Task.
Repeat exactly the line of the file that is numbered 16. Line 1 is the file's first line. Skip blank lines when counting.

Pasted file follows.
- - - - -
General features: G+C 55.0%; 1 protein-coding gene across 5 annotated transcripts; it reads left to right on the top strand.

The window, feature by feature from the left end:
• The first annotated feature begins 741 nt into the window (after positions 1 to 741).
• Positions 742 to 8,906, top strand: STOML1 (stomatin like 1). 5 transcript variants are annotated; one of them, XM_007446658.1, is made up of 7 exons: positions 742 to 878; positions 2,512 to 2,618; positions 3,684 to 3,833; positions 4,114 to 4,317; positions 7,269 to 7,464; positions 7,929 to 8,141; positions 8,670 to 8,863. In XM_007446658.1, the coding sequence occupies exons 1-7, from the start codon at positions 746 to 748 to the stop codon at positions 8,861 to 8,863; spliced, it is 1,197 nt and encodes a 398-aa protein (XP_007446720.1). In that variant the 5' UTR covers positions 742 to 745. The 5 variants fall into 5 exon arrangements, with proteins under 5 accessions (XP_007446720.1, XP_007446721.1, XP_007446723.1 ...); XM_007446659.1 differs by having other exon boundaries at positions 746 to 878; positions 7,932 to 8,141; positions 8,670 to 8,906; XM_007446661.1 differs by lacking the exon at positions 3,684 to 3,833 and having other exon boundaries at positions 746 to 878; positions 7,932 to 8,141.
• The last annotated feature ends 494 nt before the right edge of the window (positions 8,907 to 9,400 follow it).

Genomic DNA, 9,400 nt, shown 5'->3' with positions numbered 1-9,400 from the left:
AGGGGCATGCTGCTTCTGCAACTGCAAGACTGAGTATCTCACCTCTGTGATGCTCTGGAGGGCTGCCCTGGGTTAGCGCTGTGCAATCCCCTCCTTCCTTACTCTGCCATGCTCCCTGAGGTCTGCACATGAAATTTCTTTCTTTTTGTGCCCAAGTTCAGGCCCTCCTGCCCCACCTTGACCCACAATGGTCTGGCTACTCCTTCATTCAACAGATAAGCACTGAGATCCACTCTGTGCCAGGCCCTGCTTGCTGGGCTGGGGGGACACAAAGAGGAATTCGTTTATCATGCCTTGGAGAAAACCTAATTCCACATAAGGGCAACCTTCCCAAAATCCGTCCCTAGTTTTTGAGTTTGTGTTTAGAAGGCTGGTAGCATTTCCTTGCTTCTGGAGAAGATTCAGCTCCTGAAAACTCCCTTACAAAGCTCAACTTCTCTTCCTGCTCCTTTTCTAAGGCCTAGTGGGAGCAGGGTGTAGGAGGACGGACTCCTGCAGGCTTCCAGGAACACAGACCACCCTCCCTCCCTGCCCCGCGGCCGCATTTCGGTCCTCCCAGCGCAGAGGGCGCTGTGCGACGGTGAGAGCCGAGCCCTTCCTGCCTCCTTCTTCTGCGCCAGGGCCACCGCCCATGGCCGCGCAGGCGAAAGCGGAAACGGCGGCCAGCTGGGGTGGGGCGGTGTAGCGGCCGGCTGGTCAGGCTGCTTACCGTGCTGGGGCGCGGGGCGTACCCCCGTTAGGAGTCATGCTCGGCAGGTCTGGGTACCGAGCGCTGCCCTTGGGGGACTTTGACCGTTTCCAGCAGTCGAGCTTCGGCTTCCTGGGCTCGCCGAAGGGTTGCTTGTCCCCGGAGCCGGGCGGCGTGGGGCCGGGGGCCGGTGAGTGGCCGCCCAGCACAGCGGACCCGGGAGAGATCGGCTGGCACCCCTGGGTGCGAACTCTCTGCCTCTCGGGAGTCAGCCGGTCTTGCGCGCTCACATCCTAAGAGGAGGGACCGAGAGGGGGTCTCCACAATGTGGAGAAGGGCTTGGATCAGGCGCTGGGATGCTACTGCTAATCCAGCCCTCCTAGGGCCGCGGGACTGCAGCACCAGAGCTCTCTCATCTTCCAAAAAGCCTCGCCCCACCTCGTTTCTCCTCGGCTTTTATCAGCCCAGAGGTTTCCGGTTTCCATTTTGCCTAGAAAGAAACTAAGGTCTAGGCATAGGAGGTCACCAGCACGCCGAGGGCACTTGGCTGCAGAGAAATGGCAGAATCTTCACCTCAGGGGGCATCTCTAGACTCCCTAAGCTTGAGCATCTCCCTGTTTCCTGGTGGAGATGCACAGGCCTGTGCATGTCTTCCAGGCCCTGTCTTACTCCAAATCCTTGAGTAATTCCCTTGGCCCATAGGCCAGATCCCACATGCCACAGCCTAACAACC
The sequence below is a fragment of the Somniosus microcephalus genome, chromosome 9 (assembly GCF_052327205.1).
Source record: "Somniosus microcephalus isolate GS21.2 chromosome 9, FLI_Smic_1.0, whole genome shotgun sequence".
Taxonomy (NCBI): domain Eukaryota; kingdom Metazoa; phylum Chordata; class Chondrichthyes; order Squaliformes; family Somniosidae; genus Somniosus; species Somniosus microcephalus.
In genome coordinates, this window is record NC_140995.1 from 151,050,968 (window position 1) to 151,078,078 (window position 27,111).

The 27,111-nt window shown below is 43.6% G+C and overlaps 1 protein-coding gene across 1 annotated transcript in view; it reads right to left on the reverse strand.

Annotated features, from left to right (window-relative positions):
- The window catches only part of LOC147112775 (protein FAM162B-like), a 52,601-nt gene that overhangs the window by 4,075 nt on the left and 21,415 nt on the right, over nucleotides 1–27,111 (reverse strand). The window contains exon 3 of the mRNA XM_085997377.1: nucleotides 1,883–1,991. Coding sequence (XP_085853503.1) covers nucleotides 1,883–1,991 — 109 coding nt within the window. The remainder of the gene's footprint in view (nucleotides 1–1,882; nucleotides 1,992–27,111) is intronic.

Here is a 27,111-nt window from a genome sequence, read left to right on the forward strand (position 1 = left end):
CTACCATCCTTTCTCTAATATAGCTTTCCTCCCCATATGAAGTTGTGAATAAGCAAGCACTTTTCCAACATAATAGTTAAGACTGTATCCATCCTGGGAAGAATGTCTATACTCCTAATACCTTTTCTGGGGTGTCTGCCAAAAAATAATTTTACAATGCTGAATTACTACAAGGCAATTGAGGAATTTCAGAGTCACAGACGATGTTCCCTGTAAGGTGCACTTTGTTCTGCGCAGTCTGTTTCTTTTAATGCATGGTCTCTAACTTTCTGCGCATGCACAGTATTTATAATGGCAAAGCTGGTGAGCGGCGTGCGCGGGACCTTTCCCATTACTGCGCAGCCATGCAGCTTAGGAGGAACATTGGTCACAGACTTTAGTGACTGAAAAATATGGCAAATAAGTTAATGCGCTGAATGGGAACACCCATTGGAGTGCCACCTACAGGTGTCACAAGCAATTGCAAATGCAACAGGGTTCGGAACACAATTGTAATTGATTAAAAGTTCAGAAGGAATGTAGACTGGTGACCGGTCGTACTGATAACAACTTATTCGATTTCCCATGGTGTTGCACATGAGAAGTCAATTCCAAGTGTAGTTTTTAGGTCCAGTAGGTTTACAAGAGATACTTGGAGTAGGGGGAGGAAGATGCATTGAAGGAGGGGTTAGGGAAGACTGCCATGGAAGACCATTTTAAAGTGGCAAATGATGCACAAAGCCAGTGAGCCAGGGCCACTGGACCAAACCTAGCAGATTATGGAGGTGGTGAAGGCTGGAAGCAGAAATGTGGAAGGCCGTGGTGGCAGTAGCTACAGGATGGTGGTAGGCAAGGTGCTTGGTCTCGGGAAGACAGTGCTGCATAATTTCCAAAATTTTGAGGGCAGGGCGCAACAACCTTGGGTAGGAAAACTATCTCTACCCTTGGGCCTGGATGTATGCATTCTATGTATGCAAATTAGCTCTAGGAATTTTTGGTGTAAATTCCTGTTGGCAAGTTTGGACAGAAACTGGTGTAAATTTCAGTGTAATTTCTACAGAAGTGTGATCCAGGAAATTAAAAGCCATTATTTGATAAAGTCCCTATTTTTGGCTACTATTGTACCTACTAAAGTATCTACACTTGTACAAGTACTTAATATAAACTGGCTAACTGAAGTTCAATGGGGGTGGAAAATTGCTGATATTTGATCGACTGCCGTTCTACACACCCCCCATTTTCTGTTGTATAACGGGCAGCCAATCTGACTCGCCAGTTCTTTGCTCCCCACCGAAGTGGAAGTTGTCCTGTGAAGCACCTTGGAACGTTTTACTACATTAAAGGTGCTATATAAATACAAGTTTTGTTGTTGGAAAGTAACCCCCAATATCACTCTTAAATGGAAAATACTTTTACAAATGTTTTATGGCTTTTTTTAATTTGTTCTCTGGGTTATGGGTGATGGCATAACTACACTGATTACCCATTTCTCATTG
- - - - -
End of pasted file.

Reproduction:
CTACCATCCTTTCTCTAATATAGCTTTCCTCCCCATATGAAGTTGTGAATAAGCAAGCACTTTTCCAACATAATAGTTAAGACTGTATCCATCCTGGGAAGAATGTCTATACTCCTAATACCTTTTCTGGGGTGTCTGCCAAAAAATAATTTTACAATGCTGAATTACTACAAGGCAATTGAGGAATTTCAGAGTCACAGACGATGTTCCCTGTAAGGTGCACTTTGTTCTGCGCAGTCTGTTTCTTTTAATGCATGGTCTCTAACTTTCTGCGCATGCACAGTATTTATAATGGCAAAGCTGGTGAGCGGCGTGCGCGGGACCTTTCCCATTACTGCGCAGCCATGCAGCTTAGGAGGAACATTGGTCACAGACTTTAGTGACTGAAAAATATGGCAAATAAGTTAATGCGCTGAATGGGAACACCCATTGGAGTGCCACCTACAGGTGTCACAAGCAATTGCAAATGCAACAGGGTTCGGAACACAATTGTAATTGATTAAAAGTTCAGAAGGAATGTAGACTGGTGACCGGTCGTACTGATAACAACTTATTCGATTTCCCATGGTGTTGCACATGAGAAGTCAATTCCAAGTGTAGTTTTTAGGTCCAGTAGGTTTACAAGAGATACTTGGAGTAGGGGGAGGAAGATGCATTGAAGGAGGGGTTAGGGAAGACTGCCATGGAAGACCATTTTAAAGTGGCAAATGATGCACAAAGCCAGTGAGCCAGGGCCACTGGACCAAACCTAGCAGATTATGGAGGTGGTGAAGGCTGGAAGCAGAAATGTGGAAGGCCGTGGTGGCAGTAGCTACAGGATGGTGGTAGGCAAGGTGCTTGGTCTCGGGAAGACAGTGCTGCATAATTTCCAAAATTTTGAGGGCAGGGCGCAACAACCTTGGGTAGGAAAACTATCTCTACCCTTGGGCCTGGATGTATGCATTCTATGTATGCAAATTAGCTCTAGGAATTTTTGGTGTAAATTCCTGTTGGCAAGTTTGGACAGAAACTGGTGTAAATTTCAGTGTAATTTCTACAGAAGTGTGATCCAGGAAATTAAAAGCCATTATTTGATAAAGTCCCTATTTTTGGCTACTATTGTACCTACTAAAGTATCTACACTTGTACAAGTACTTAATATAAACTGGCTAACTGAAGTTCAATGGGGGTGGAAAATTGCTGATATTTGATCGACTGCCGTTCTACACACCCCCCATTTTCTGTTGTATAACGGGCAGCCAATCTGACTCGCCAGTTCTTTGCTCCCCACCGAAGTGGAAGTTGTCCTGTGAAGCACCTTGGAACGTTTTACTACATTAAAGGTGCTATATAAATACAAGTTTTGTTGTTGGAAAGTAACCCCCAATATCACTCTTAAATGGAAAATACTTTTACAAATGTTTTATGGCTTTTTTTAATTTGTTCTCTGGGTTATGGGTGATGGCATAACTACACTGATTACCCATTTCTCATTG